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I recently setup a virtualization server for the small company I'm running. This server runs few virtual machines that are used for development, testing, etc...

My business partner works from a remote location, thus I also installed a vpn server on the virtualization host to make it possible for him to safely reach the company services. Moreover, again on the virtualization host, I installed bacula to perform the backup of the data.

Is it advisable/good practice to do so or should I create one more virtual machine to do backups and VPN? Is it a bad idea to run these services on the host itself? If yes, why?

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2 Answers 2

up vote 9 down vote accepted

The virtualizaton host should be the most secure machine you have. The most secure machine is one that is not connected to a network at all ;-)

Having that in mind it is best not to offer any services on your public interfaces. You should not even have an IP there (a bridge for VMs is layer2).

Think of the VM-host as DMZ: traffic into it is forbidden, originating no problem.

So in your example:

  • VNC: Bad - this is an incoming service
  • Backup: No problem - sessions are initiated from here to the outside

But even then - you should only run services that will not eat up RAM/CPU/IO on your VM-host - else your VMs will suffer from lack of resources.

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I must say that I share your view, now that you point out these facts. Putting VPN and backup services on a separate VM will also ease future migration (if that will ever be required). I will configure only one NIC for access in the internal network, as the server is not easily reachable. The other NICS will be put in bridged mode. Thanks! –  Giordano Oct 13 '12 at 20:44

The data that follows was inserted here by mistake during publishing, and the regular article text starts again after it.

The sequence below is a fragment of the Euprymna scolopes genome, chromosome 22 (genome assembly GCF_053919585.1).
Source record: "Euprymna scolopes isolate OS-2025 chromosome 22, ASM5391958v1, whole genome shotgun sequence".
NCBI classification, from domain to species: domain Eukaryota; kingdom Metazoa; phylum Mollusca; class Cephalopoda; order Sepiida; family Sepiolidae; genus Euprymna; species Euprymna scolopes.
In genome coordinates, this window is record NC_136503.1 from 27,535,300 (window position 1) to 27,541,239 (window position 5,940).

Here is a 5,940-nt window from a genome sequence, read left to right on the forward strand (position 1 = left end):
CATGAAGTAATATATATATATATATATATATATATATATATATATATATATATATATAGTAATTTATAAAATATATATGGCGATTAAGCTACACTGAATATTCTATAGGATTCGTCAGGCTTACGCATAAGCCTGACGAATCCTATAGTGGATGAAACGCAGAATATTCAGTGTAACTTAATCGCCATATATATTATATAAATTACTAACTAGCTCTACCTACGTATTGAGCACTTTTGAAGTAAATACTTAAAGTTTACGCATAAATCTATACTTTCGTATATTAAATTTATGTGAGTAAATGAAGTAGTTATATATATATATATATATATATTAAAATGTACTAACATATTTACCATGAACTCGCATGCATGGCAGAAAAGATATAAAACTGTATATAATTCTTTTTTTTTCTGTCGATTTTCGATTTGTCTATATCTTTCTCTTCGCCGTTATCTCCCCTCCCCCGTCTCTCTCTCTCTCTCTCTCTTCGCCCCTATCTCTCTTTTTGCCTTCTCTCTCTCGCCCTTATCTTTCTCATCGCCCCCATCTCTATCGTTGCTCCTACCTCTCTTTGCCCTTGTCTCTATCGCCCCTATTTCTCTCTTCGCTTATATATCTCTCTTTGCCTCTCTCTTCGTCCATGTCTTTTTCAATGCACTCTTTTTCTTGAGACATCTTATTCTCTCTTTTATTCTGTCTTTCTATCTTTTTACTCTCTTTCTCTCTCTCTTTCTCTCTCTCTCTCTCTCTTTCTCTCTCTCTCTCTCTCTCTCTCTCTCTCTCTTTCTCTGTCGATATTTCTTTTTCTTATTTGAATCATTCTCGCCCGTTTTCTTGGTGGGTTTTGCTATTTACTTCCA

I'd suggest separating the VPN functions to a hardware-based firewall or separate device... E.g. what happens if the server is down?

But in lieu of that, it is possible to use your existing virtualization host as the terminus for your VPN. Backups aren't necessarily a problem either.

This sounds like a small setup (what type of hardware are you using?), but if you're asking, maybe you have some reservations? Why do you think it may not be a good idea?

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I have a quite powerful Dell PowerEdge T410, with 2 processors and 32GB of RAM. My concerns are more on the security side, since I know that it takes little to break into a system that is not well configured ^^ I never got a clear answer on this topic thus I decided to ask. –  Giordano Oct 13 '12 at 20:38
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@Giordano The point that he's making is that if that server reboots for some reason (hardware issue, power issue) and doesn't come back up cleanly, it will be impossible to troubleshoot remotely. If your VPN is on a device like your firewall, you'll be able to connect to the DRAC and maybe get it running. –  MDMarra Oct 13 '12 at 20:43
    
Very much true, another very good point. Currently I have no big troubles accessing the server (it is in the same building) however buying a device for VPN is definitely a good move. Thanks for pointing this out. –  Giordano Oct 13 '12 at 20:50

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